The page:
Ethereum was the first network to solve this additional application problem by utilizing smart contracts in what is called an Ethereum Virtual Machine. Developers could use this to deploy applications to the ETH network. ETH only runs at about 15 transactions per second and we’ve seen many instances where the network has been ground to a halt with pending transactions. There’s also the limitations of the governance structures on ETH. Since apps run on the underlying platform they need to abide by the Ethereum governance rules.
Cosmos gives us a good example here. “If there is a bug in the application, nothing can be done about it without the approval of the governance of the Ethereum platform itself. If the application requires a new feature in the Ethereum Virtual Machine, it again has to rely entirely on the governance of the Ethereum platform to accept it.” As you can imagine, this could complicate the development and usability of applications. This sovereignty issue is not limited to just ETH.
Other similar blockchains have this same issue. Enter Cosmos. Cosmos solves these problems by allowing developers to build individual blockchains with their own custom governance structures.
It enables them to transact with each other via a common and generic consensus and networking layer. Can you see now why they refer to it as the internet of blockchains?
This is accomplished through a modular architecture of what they call Hubs and Zones, which allow entirely separate blockchains to transfer tokens to each other with an IBC connection, this craftily stands for “Inter-Blockchain Communication protocol“ and can be thought of as the glue that holds everything together. IBC allows these separate blockchains to transfer tokens, and it could be done with a serial connection for each Zone where they move information down a chain.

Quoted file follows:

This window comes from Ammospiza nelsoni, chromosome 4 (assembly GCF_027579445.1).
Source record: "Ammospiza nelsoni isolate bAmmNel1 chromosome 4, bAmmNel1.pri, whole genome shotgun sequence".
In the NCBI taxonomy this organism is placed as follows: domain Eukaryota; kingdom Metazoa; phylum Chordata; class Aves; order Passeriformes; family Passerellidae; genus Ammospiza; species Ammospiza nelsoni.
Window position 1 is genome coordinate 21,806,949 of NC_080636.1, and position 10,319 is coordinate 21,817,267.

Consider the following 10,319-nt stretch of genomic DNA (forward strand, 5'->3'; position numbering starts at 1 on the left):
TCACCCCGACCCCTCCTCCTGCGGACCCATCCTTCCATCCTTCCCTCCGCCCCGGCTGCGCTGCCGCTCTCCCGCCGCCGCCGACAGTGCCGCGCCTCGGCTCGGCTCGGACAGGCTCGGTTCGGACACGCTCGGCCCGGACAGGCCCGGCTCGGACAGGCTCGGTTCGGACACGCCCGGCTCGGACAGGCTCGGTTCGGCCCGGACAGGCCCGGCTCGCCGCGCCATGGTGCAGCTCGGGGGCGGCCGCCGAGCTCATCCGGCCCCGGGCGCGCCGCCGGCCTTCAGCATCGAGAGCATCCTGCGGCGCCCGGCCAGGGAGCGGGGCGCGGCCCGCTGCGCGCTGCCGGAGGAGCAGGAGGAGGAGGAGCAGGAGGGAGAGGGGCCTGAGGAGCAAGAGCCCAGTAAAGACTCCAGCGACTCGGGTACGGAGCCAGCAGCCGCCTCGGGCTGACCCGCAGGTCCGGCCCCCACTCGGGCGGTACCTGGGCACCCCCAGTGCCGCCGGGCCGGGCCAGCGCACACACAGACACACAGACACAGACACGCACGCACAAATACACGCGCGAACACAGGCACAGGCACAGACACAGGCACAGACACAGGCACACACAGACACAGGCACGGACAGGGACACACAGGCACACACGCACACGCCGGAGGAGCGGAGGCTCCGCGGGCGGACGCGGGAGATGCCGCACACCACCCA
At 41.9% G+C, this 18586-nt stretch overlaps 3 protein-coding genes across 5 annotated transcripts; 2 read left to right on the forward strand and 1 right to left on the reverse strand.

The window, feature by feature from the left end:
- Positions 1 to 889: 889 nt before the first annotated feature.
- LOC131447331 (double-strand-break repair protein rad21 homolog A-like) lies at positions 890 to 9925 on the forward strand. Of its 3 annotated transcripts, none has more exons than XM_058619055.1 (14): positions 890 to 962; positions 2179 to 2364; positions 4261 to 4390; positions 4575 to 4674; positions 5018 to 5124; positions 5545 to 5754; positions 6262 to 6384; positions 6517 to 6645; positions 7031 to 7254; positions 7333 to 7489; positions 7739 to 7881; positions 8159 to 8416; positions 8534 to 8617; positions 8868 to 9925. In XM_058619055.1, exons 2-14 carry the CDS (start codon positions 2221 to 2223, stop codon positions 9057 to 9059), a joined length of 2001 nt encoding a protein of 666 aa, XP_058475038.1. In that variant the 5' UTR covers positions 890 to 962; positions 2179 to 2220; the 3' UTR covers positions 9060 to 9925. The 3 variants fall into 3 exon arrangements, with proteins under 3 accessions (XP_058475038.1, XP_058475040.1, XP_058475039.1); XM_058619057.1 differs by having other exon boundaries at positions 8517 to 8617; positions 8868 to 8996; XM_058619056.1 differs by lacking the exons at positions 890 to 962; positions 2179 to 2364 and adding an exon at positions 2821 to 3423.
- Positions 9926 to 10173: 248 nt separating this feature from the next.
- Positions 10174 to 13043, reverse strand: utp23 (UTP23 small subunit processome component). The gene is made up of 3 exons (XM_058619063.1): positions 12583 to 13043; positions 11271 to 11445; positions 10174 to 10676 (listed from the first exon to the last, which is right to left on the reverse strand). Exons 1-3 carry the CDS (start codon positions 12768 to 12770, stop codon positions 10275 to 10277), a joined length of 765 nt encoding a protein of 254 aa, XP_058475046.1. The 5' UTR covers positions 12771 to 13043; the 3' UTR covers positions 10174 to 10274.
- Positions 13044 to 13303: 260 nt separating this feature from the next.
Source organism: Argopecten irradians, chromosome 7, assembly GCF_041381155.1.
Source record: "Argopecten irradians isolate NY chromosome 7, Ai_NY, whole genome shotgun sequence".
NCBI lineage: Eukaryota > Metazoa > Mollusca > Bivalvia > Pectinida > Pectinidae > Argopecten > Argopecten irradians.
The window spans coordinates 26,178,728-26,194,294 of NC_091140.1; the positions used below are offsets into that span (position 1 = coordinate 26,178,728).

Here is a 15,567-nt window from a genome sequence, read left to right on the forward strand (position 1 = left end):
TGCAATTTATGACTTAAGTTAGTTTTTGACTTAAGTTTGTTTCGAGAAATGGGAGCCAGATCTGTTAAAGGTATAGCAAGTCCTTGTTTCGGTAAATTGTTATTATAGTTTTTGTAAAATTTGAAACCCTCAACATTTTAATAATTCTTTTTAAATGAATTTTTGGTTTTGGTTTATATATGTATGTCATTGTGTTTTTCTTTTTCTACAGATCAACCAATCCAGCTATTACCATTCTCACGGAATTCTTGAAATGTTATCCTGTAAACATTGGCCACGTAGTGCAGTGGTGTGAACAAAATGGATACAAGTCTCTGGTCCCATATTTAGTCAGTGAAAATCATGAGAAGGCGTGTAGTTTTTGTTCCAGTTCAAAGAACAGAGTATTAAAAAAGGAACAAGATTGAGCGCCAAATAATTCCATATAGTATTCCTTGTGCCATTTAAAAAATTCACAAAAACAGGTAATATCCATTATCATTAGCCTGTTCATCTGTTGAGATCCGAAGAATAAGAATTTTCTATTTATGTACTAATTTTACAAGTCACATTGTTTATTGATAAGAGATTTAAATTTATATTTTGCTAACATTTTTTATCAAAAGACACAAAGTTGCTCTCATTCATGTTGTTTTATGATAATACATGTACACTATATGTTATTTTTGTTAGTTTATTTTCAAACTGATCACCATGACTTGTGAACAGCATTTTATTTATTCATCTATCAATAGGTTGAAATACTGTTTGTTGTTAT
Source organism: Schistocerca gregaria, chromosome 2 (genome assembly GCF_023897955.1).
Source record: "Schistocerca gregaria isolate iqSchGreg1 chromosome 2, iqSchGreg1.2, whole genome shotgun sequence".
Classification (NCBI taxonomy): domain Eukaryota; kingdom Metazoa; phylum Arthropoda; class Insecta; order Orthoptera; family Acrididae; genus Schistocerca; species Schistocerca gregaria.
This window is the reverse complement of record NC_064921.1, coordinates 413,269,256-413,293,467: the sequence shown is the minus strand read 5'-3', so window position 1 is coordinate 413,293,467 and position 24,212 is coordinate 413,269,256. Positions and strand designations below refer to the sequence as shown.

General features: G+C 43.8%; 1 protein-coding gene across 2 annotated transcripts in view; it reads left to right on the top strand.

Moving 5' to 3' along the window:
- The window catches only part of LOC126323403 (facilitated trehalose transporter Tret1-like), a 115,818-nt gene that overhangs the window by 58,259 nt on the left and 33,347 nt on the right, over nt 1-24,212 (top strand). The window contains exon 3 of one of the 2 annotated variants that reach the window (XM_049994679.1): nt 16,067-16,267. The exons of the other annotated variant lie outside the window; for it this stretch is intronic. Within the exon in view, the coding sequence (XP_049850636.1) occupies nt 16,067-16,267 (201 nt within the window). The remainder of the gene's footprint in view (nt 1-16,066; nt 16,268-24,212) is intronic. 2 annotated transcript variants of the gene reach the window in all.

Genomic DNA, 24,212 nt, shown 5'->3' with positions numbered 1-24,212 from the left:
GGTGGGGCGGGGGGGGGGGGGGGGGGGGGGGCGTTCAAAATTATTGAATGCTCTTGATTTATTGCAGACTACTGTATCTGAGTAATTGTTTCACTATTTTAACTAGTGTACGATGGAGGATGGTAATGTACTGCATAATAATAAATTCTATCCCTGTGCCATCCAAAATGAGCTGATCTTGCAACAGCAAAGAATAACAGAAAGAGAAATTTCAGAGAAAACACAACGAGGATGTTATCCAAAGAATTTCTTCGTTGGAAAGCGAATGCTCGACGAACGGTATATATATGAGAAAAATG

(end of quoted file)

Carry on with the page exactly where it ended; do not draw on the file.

But this can be slow. If we looked at a model where every zone is connected to another zone, it would be a mess. So, here comes the Hub, Hubs are specialized blockchains to connect zones together.
This helps increase speed because once a zone creates an IBC connection with a hub, it can quickly and automatically connect to any other zone that’s attached to the hub. The first hub launched in the Cosmos Network was the Cosmos hub, you gotta start somewhere, right? I kind of saved the best for last and what I think is the coolest aspect of cosmos. It’s the ability to interact with other blockchains outside of the Cosmos ecosystem. I’m talking interoperability with BTC, ETH, TRX, and well any other blockchain out there, forget about atomic swaps, this is the real deal – on chain.
How? It’s Magic. No, I’m just kidding. This is done through a Cosmos created proxy like chain called a peg zone. According to Cosmos… “A Peg-Zone is a blockchain that tracks the state of another blockchain.
The Peg-Zone itself has fast-finality and is therefore compatible with IBC. Its role is to establish finality for the blockchain it bridges.” So if I want to trade a lama from Lama chain for a Taco from taco chain, Cosmos can facilitate that for me. The assets can be on the cosmos network, a proof of work blockchain like bitcoin or ethereum or a proof of stake network like NEO, or ALGO, or ADA or XTZ, any way you get the point. Pretty cool, huh?
So why should a developer choose to build on Cosmos instead of another network, I guess it all depends on what their criteria is. As we’ve seen, there are many similar implementations of various projects because individual needs are diverse. These diverse needs are one of the major selling points of the Cosmos ecosystem made possible by interchain interoperability. Now that we’ve journeyed into the Cosmos and made it back, what do you think about the future of this project? What is your Cosmos price prediction?
And, If you found this video to be useful, please make sure to hit the like and subscribe buttons for more crypto videos from Exodus and until next time..